There is a fabulous and fiercely intelligent group of women who have blogged a project called Feminist Fashion Bloggers. It looks like they’ve recently decided to take a hiatus from the project, but do take a look at what’s been written. There are some amazing perspectives from women of all shapes, sizes, socioeconomic backgrounds, nationalities etc. all from a feminist perspective: http://feministfashionbloggers.blogspot.com/

  12. A friend tweeted this to me because of what I’d written the same morning: http://www.valleyadvocate.com/blogs/home.cfm?aid=14546

    Burning question: What do feminist preschoolers’ mothers wear?

    I think this is a fascinating topic. And look forward to more discussion.

    • Rachel W. says:

      What we can afford.

      I don’t mean to be abrupt, nor to hurt anyone’s feelings. If style makes you happy, play with it however you like. But by the same token, I don’t think you have the right to put me down for dressing how I can afford. Hoodies and mom jeans are sometimes what moms need to wear, because kids make messes and they’ll wash.

      I can remember when being a feminist meant you didn’t have to have discussions like this.

  13. I think that looking presentable doesn’t mean that a woman is shallow. I like to look presentable, i like to look good but for self satisfaction. We don’t need to spend ridiculous amounts of money on fashion items, but we can dress in a way that make us feel good as a woman, as professional or as an individual in general.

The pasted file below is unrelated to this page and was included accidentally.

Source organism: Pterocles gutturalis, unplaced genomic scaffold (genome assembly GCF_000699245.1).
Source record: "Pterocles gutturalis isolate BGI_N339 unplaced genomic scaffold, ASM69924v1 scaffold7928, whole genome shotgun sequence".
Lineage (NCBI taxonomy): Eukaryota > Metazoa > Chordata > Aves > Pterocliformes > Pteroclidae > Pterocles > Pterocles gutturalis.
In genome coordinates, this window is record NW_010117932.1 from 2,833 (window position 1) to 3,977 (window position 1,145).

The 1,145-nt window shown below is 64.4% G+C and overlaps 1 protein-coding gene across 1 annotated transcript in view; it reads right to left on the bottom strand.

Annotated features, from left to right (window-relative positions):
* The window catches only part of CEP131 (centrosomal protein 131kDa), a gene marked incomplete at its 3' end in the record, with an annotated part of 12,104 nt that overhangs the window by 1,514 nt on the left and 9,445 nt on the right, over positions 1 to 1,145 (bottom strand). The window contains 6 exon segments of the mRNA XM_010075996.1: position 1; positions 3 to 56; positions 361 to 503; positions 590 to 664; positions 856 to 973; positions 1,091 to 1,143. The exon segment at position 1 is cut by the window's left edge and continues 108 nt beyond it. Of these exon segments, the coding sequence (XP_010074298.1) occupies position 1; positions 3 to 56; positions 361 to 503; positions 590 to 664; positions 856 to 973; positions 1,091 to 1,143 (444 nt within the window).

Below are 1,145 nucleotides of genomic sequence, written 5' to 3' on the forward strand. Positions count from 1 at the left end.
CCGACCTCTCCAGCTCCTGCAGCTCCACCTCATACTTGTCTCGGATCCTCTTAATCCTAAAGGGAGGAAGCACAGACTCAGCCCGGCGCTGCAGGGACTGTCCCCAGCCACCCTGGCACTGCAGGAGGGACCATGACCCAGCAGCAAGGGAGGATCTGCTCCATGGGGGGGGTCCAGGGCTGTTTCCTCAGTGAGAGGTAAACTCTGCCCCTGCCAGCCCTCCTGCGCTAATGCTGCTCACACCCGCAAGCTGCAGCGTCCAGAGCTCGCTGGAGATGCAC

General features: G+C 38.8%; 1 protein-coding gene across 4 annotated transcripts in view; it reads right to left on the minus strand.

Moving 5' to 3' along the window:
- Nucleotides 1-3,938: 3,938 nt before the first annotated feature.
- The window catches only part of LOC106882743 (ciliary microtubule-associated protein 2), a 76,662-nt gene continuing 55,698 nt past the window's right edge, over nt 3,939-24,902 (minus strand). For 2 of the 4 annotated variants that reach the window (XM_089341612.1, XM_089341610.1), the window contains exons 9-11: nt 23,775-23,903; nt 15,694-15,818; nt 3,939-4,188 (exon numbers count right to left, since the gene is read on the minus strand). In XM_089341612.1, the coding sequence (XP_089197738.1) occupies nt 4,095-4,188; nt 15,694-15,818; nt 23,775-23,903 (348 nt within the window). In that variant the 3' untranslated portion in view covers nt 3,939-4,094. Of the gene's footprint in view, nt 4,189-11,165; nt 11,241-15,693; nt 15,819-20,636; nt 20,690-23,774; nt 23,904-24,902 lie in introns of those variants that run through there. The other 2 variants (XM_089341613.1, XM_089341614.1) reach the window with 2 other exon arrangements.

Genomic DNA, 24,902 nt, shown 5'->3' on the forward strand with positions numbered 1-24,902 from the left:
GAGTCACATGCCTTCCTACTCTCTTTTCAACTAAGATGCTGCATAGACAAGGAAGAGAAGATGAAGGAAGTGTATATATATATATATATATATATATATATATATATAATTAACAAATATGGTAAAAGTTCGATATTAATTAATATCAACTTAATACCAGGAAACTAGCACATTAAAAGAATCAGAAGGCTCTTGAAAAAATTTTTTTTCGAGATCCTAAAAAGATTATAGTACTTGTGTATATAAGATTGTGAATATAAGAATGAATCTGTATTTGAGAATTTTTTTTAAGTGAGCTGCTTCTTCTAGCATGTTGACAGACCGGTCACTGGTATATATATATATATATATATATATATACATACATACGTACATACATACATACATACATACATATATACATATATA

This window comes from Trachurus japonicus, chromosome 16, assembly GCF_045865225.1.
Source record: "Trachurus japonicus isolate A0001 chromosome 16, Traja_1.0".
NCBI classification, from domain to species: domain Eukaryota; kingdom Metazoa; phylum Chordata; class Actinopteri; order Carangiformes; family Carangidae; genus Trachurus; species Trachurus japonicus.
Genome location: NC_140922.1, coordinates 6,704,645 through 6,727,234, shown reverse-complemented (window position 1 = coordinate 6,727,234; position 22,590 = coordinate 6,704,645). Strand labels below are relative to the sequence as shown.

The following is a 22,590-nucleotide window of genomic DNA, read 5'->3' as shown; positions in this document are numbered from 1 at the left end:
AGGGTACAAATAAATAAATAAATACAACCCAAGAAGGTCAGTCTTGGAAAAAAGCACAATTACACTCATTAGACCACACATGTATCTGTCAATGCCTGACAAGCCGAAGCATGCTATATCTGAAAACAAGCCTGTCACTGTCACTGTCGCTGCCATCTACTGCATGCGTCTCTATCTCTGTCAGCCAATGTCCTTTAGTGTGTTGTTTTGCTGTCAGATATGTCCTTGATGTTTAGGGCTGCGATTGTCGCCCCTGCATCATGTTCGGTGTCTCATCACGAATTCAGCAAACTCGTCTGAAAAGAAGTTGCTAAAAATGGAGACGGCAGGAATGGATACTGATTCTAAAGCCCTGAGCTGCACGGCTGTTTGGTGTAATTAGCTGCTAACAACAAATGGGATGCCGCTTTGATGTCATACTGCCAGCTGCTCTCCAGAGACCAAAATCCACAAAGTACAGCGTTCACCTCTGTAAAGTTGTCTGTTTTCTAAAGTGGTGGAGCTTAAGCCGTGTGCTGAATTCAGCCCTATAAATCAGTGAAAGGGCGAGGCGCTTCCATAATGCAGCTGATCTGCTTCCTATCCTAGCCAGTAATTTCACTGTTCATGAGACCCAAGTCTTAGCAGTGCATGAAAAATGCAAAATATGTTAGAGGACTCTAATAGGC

14. My number one question is, how can we best impact fashion? There is so much that needs to be changed, just look at the comments here and these are comments I see and hear over and over again from women on the net and irl:
    Wanted-
    Pockets
    Comfy, walkable shoes
    Durable fabric
    Good clothes for 40 + and larger women
    Slower trends
    Unisex clothing

    Ps. Very beautiful art in this article!

  15. Honestly, I was really offended by the use of the word ‘squaw’.

    The writer used the term ‘angry black woman’, instead of ‘angry n*****’.
    However, it’s okay for the author to use the term ‘squaw’?

    NOT cool.

    • My thoughts exactly

    • in the context of the article, and the statement, it is quite clear minh-ha is not using this term as a hateful slur, but rather is NAMING racism.

      • Irrelevant. The word is a slur and – as demonstrated by the references to other races – the point could have been made without it. Regardless of the author’s intent, the word is deeply rooted in a violent and triggering history and shouldn’t be used by the author as it is not their word to reclaim.

  16. Great article!

    I’ll throw clothing manufacturing into the mix as well. The clothes of the global fashion consumer are made by women and girls in developing nations, often in horrendous sweatshop conditions. The fact is that by entertaining our privileges, we, the feminist fashion consumers, employ young girls to pick cotton for our t-shirts. Whether we talk about highstreet clothing or luxury brands, the world of fashion stands on an ugly post-colonialist, racist and sexist platform, and as fashion consumers who establish demand for cheap (female) labour, we support an untolerable system. A lot needs to be done for things to change, and voicing out our discontent is the only way forward.

  17. Thanks for the fine article. I strongly agree that fashion is a feminist issue.